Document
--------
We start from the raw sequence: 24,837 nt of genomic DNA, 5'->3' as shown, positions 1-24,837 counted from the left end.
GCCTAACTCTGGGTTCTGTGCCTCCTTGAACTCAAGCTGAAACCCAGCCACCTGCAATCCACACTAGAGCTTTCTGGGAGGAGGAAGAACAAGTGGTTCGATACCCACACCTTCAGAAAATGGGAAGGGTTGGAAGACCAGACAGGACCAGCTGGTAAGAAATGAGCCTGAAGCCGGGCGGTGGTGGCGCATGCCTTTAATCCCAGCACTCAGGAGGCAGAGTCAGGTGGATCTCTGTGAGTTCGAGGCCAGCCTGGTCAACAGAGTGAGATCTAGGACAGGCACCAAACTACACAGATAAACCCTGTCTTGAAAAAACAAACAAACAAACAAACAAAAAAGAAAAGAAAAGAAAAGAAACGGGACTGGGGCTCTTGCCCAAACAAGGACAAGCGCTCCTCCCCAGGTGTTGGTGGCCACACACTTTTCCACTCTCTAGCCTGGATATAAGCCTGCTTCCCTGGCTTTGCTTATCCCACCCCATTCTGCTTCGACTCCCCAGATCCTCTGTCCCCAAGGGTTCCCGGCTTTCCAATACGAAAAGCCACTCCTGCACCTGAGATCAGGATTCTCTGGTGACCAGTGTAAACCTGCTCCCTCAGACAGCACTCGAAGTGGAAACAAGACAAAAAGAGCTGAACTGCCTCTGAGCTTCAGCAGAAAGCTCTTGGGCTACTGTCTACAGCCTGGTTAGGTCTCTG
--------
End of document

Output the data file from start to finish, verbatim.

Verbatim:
We start from the raw sequence: 24,837 nt of genomic DNA, 5'->3' as shown, positions 1-24,837 counted from the left end.
GCCTAACTCTGGGTTCTGTGCCTCCTTGAACTCAAGCTGAAACCCAGCCACCTGCAATCCACACTAGAGCTTTCTGGGAGGAGGAAGAACAAGTGGTTCGATACCCACACCTTCAGAAAATGGGAAGGGTTGGAAGACCAGACAGGACCAGCTGGTAAGAAATGAGCCTGAAGCCGGGCGGTGGTGGCGCATGCCTTTAATCCCAGCACTCAGGAGGCAGAGTCAGGTGGATCTCTGTGAGTTCGAGGCCAGCCTGGTCAACAGAGTGAGATCTAGGACAGGCACCAAACTACACAGATAAACCCTGTCTTGAAAAAACAAACAAACAAACAAACAAAAAAGAAAAGAAAAGAAAAGAAACGGGACTGGGGCTCTTGCCCAAACAAGGACAAGCGCTCCTCCCCAGGTGTTGGTGGCCACACACTTTTCCACTCTCTAGCCTGGATATAAGCCTGCTTCCCTGGCTTTGCTTATCCCACCCCATTCTGCTTCGACTCCCCAGATCCTCTGTCCCCAAGGGTTCCCGGCTTTCCAATACGAAAAGCCACTCCTGCACCTGAGATCAGGATTCTCTGGTGACCAGTGTAAACCTGCTCCCTCAGACAGCACTCGAAGTGGAAACAAGACAAAAAGAGCTGAACTGCCTCTGAGCTTCAGCAGAAAGCTCTTGGGCTACTGTCTACAGCCTGGTTAGGTCTCTG